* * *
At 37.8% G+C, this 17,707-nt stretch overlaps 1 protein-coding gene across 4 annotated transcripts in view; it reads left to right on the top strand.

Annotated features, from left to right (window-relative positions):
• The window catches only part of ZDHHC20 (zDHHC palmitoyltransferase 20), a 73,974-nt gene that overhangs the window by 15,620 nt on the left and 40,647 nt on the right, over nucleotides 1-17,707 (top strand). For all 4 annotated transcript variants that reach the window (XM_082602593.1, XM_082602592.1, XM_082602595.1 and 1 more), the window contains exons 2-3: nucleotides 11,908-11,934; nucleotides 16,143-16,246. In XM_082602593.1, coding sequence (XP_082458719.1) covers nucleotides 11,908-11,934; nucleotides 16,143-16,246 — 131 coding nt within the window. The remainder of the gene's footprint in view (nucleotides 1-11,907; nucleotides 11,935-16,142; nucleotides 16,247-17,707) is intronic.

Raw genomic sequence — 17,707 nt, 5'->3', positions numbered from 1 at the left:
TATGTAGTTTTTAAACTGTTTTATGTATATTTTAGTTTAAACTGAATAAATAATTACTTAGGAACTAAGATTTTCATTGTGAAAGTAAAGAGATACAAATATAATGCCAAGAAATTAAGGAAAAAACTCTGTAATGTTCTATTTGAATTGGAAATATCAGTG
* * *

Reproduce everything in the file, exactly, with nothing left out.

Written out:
At 37.8% G+C, this 17,707-nt stretch overlaps 1 protein-coding gene across 4 annotated transcripts in view; it reads left to right on the top strand.

Annotated features, from left to right (window-relative positions):
• The window catches only part of ZDHHC20 (zDHHC palmitoyltransferase 20), a 73,974-nt gene that overhangs the window by 15,620 nt on the left and 40,647 nt on the right, over nucleotides 1-17,707 (top strand). For all 4 annotated transcript variants that reach the window (XM_082602593.1, XM_082602592.1, XM_082602595.1 and 1 more), the window contains exons 2-3: nucleotides 11,908-11,934; nucleotides 16,143-16,246. In XM_082602593.1, coding sequence (XP_082458719.1) covers nucleotides 11,908-11,934; nucleotides 16,143-16,246 — 131 coding nt within the window. The remainder of the gene's footprint in view (nucleotides 1-11,907; nucleotides 11,935-16,142; nucleotides 16,247-17,707) is intronic.

Raw genomic sequence — 17,707 nt, 5'->3', positions numbered from 1 at the left:
TATGTAGTTTTTAAACTGTTTTATGTATATTTTAGTTTAAACTGAATAAATAATTACTTAGGAACTAAGATTTTCATTGTGAAAGTAAAGAGATACAAATATAATGCCAAGAAATTAAGGAAAAAACTCTGTAATGTTCTATTTGAATTGGAAATATCAGTG